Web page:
Blog / The Risks of Working From Home
Just a few things to consider if you run a work-from-home program
Just a couple years ago most employers wouldn’t even think of letting most of their employees work from home; it was a privilege reserved for management and other elites not because of complexity but because of licenses. Software developers understand remote connection are not hard to establish and there’s nothing that can really be done to prevent it. As a result, some developers developed a solution so simple it’s borderline genius: they charged for the work-from-home privilege.
Clearly spending money so employees can work remotely wasn’t a great selling point. Management also needed to adjust their styles and adapt to the idea that employees may not be just down the hall anymore.
Then along came COVID and no one really had a choice in the matter anymore.
The problem is that in order to ensure plenty of users can connect remotely, you need to invest in the technology. In simpler terms, it’s one of those problems that can only be solved by throwing money at it. You need enough licenses, enough bandwidth, an acceptable use policy that includes work from home rules, and more. There are plenty of other questions that need to be addressed for working from home to work well, but there’s a major question that still needs to be answered:
Do you allow employees working from home to connect remotely using personal devices?
Now this might seem like a simple yes-or-no question, but it’s not quite that simple. If your answer is “no” then you need to provide equipment for employees to use. That means new laptops, routers, or other hardware they may need to connect, as well as all the configuration and setup time. Clearly this is a costly decision.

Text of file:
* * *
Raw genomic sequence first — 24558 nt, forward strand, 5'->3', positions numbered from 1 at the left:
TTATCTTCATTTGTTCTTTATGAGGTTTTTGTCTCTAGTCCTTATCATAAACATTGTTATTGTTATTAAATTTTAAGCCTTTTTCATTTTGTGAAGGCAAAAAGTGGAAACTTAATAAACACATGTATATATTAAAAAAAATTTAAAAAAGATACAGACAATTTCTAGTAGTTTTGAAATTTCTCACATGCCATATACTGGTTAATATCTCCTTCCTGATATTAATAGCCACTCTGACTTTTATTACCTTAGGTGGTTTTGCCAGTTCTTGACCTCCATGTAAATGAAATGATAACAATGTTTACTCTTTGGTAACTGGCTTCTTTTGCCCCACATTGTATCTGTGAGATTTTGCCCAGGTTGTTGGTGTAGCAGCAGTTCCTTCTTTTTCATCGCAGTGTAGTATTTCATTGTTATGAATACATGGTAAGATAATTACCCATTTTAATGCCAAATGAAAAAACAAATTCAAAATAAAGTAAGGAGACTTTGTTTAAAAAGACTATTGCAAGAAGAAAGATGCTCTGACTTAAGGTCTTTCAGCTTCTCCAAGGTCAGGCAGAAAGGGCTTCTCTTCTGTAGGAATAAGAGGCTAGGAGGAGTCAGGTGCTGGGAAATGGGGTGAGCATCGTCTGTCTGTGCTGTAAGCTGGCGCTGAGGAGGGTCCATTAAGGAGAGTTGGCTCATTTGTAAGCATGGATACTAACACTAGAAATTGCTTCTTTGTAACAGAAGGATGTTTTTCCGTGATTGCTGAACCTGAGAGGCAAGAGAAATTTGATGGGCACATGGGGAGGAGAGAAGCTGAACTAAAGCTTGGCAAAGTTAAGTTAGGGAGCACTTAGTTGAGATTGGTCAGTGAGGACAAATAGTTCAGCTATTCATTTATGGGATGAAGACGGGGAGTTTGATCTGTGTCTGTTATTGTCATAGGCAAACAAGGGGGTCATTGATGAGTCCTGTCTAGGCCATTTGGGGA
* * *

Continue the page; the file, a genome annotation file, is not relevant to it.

Unfortunately, if your answer is “yes” then you’ve got another set of problems and these ones are important enough to warrant their own bulleted list. Allowing employees to connect with personal devices is a serious security risk because:
- Your organization will need to support whatever hardware or software your employees use at home.
- Not everyone is diligent with up dates and critical software patches on their personal computers.
- You have no control over what other applications employees install.
For the most part, allowing employees to connect from home is tolerable, but allowing them to do it with their own devices is a serious no-no. Depending on the information you keep and type of business you’re involved in will affect the seriousness of the situation as well. For example, if your organization is subject to PIPA, it’s not just a bad idea but illegal as well.
Anyway you look at it, allowing employees to continue to work from home now that the urgency of the pandemic has passed remains both a risk and potential expense as well. The pandemic may have demonstrated that working-from-home is possible, but it still needs to be done properly. Be careful about authorizing personal devices for employees working from home as you often have no idea or control over what an employee does with their personal equipment on their own time.
I’ll pull a quote from Henry IV: Part 1 for this week’s bit of Shakespearean wisdom, “Out of this nettle—danger—we pluck this flower—safety”
If you’d like help reconfiguring your work-from-home program now that the pandemic has waned, please contact your TRINUS account manager for some stress-free IT today.
Courtesy your friendly neighbourhood cyber-man